In 1982, after just a week aboard the space station Salyut 7, Russian cosmonaut Valentin Lebedev was going out of his mind with boredom. “The drab routine has begun,” he wrote in his diary. Cut to 2012. The zero-gravity video of Canadian cosmonaut Chris Hadfield singing David Bowie’s Space Oddity on the International Space Station was viewed more than 200 million times. From tweeting pictures of an African salt water marsh from outer Space to carrying on a conversation with Star Trek star William Shatner from his Soyuz Capsule, there was never a dull moment in Hadfield’s space odyssey. “Only boring people feel bored,” he said famously.
So why were two people experiencing the same thing reacting to it in radically different ways? Why can some people enjoy their own company for hours while others become restless within minutes? It is perhaps to find an answer to such questions that researchers at the University of Fine Arts in Hamburg, Germany, are conducting a rather ingenious experiment: They are offering three applicants grants of €1,600 each to do as little as humanly possible. Anyone in Germany can apply before September 15 by detailing their plan for “active inactivity”.
Professor Friedrich von Borries, who designed the project, thinks laziness might have a role to play in “eco-social transformation”. “It is about exiting the constant success spiral, getting off life’s hamster wheel,” he said. “If we want to live in a society that consumes less energy and wastes fewer resources, this is not the right system of values. Wouldn’t it be nicer to gain social prestige by saying, ‘I have time to dream… meet friends, put up my feet—I have time to do nothing’?”
But what exactly does ‘doing nothing’ mean? Because you are always doing something even when you are doing nothing. Doreen Dodgen-Magee, who wrote a book on boredom called Deviced! Balancing Life and Technology in a Digital World, defines doing nothing as “a car whose engine is running but isn’t going anywhere”. It could be anything from day-dreaming, just hanging out, lying awake in bed, taking long walks, gazing out the window or whistling to yourself—activities typically associated with laziness and boredom.
Dr Varghese Punnoose, a psychiatrist from Kerala, cites relatively new research that explains the effect of idleness on the brain. When the electroencephalogram (EEG) was discovered in the 1920s, a German psychiatrist called Hans Berger noticed a particular type of brain wave called alpha rhythm in the occipital part of the brain when you allowed your mind to wander. Not much significance was attached to it then.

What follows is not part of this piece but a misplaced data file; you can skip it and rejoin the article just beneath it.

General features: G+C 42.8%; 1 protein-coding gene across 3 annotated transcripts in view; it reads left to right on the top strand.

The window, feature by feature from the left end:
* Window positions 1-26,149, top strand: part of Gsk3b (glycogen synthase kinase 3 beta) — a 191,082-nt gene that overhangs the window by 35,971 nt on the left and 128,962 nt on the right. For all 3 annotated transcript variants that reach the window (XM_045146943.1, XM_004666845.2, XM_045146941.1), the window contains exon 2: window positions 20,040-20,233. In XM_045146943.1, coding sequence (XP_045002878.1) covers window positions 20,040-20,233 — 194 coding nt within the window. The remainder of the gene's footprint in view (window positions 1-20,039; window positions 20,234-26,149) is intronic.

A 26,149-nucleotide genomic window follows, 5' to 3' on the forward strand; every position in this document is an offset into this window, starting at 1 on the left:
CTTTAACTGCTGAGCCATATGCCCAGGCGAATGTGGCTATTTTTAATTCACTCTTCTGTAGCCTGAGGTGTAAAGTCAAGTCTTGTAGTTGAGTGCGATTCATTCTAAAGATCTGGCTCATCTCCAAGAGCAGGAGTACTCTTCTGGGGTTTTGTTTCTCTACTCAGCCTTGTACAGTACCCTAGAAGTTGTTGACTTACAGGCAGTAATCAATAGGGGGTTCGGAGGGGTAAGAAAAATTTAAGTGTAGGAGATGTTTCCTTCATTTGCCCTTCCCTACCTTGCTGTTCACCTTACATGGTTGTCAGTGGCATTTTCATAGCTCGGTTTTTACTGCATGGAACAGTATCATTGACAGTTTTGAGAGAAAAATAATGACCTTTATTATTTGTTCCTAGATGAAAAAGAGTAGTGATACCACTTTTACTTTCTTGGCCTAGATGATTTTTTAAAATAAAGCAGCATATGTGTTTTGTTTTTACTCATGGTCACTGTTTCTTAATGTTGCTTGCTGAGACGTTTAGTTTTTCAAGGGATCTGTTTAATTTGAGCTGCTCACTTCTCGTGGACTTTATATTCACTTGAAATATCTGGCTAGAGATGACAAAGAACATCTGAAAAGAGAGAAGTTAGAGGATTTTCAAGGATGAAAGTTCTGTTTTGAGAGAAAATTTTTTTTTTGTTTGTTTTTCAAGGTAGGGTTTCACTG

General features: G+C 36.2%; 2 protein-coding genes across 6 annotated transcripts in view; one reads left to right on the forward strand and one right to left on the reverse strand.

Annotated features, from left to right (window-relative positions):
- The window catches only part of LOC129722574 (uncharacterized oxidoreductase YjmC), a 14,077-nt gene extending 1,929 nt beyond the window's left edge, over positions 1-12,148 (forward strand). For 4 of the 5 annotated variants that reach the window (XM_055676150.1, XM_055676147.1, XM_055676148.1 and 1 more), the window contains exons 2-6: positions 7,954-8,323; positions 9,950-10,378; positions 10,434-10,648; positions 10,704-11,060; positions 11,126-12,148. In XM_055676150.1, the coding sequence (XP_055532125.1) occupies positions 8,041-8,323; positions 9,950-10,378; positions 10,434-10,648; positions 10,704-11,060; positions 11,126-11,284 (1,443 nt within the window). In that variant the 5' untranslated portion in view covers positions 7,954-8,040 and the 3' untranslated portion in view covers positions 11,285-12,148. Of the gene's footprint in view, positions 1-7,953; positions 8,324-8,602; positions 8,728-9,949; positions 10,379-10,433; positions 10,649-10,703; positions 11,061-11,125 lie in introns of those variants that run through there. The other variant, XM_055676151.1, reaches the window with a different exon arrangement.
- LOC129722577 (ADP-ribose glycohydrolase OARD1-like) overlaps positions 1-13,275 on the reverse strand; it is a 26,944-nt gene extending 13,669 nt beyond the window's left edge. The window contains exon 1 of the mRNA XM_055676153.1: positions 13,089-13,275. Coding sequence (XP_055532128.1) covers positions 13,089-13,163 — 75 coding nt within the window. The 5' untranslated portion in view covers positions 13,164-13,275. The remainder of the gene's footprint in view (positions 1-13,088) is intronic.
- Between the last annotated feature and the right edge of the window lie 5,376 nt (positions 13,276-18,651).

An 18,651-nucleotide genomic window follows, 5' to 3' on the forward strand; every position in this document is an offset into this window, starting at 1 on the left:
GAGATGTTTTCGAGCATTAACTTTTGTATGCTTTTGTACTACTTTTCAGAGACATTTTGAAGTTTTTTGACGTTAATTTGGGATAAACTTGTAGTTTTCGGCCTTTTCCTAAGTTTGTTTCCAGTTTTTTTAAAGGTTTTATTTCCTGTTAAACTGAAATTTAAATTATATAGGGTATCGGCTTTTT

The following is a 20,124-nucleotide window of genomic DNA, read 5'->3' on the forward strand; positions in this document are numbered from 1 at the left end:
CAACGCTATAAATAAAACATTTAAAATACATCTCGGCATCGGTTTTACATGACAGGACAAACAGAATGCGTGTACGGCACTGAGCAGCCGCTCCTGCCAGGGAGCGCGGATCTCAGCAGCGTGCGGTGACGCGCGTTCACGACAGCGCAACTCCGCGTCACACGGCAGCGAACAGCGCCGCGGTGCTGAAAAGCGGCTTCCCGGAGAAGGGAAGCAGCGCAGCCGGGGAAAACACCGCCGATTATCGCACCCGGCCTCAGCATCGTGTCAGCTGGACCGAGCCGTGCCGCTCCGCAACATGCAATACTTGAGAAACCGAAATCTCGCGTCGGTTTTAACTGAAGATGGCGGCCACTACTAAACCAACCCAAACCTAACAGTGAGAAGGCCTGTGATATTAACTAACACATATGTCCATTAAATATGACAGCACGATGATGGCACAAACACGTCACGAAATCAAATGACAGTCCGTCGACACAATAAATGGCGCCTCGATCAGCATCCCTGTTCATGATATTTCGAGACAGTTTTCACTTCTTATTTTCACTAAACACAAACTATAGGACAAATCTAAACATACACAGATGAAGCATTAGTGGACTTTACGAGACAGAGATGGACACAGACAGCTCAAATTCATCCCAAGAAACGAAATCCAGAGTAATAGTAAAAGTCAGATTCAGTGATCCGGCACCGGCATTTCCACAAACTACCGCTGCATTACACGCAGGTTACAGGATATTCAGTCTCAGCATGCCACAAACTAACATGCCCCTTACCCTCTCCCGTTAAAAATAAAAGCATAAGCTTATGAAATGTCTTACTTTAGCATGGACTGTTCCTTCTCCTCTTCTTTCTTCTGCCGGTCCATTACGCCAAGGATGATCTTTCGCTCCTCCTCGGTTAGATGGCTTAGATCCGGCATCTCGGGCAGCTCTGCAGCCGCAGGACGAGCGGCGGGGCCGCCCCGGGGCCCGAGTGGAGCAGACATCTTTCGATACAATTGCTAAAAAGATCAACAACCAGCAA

Later, when researchers at Washington University conducted an experiment using fMRI to understand which part of the brain was stimulated when you were paying attention, they, quite accidentally, discovered that the brain was surprisingly busy when it was in the resting state, or what is known as the Default Mode Network (DMN). In fact, it was more metabolically active then. Three-fourth of the total energy it utilised was when it was apparently idle or in DMN.
This discovery has enormous significance, according to Punnoose. “To encode, consolidate and process information, the brain is desperately in need of unstimulated idle time,” he says. According to him, idle time helps you clear your thoughts, sharpen your perceptions and calm your emotions. It also produces “random episodic thoughts” that are highly creative.
Creative people in India agree that they have gotten some of their best ideas when they were not particularly working or actively looking for inspiration. “It might have happened when I was taking a walk in the park or watching a movie,” says best-selling author Ravinder Singh. “Some character in the film, in my head, might have reacted in a different way than portrayed and that will set me thinking. What if the politician had instead been a Bollywood star?”
Artist Riyas Komu feels that the experiment by the German researchers “carries the right spirit of human behaviour and freedom”. “I think it is remarkable that finally, the time has come when people have understood the human mind,” he says. He feels rigid routines and a restrictive structure of power hinder the freedom to create in a person, which is an intuitive process.
The German experiment comes in the wake of the country testing the benefits of a Universal Basic Income (UBI) by giving 120 people €1,400 a month for three years “to monitor how it changes their work patterns and leisure time”. Several countries are tinkering with the concept of UBI to help people tide over the economic crisis triggered by the pandemic. The question is, if your financial problems are taken care of and you have more leisure time to do what you want, what will you do? Today, however, the opposite of idleness—excessive busyness—has become a status symbol, according to researchers at Columbia and Harvard Universities. “We think that the shift from leisure-as-status to busyness-as-status may be linked to the development of knowledge-intensive economies,” wrote the researchers in the Harvard Business Review. So people who possess “human capital characteristics” like competence and ambition are perceived to be more in demand. Thus, if you tell others that you are busy and working all the time, you might be considered to be more sought after.
There are some, however, who feel that the German experiment will not work in India. “It might benefit Germans because everything there—work and pleasure—is streamlined,” says TV personality Cyrus Broacha. “They are not used to sitting around and meditating without doing anything. They don’t have the idle gene. We Indians, however, are classically conditioned to do nothing. As a former VJ, with no deadlines or targets, I have been practising idleness for years now.” The lockdown, he jokes, has let him up his game. “Now my bathroom is my office. I have so much time to groom myself and focus on health and beauty.”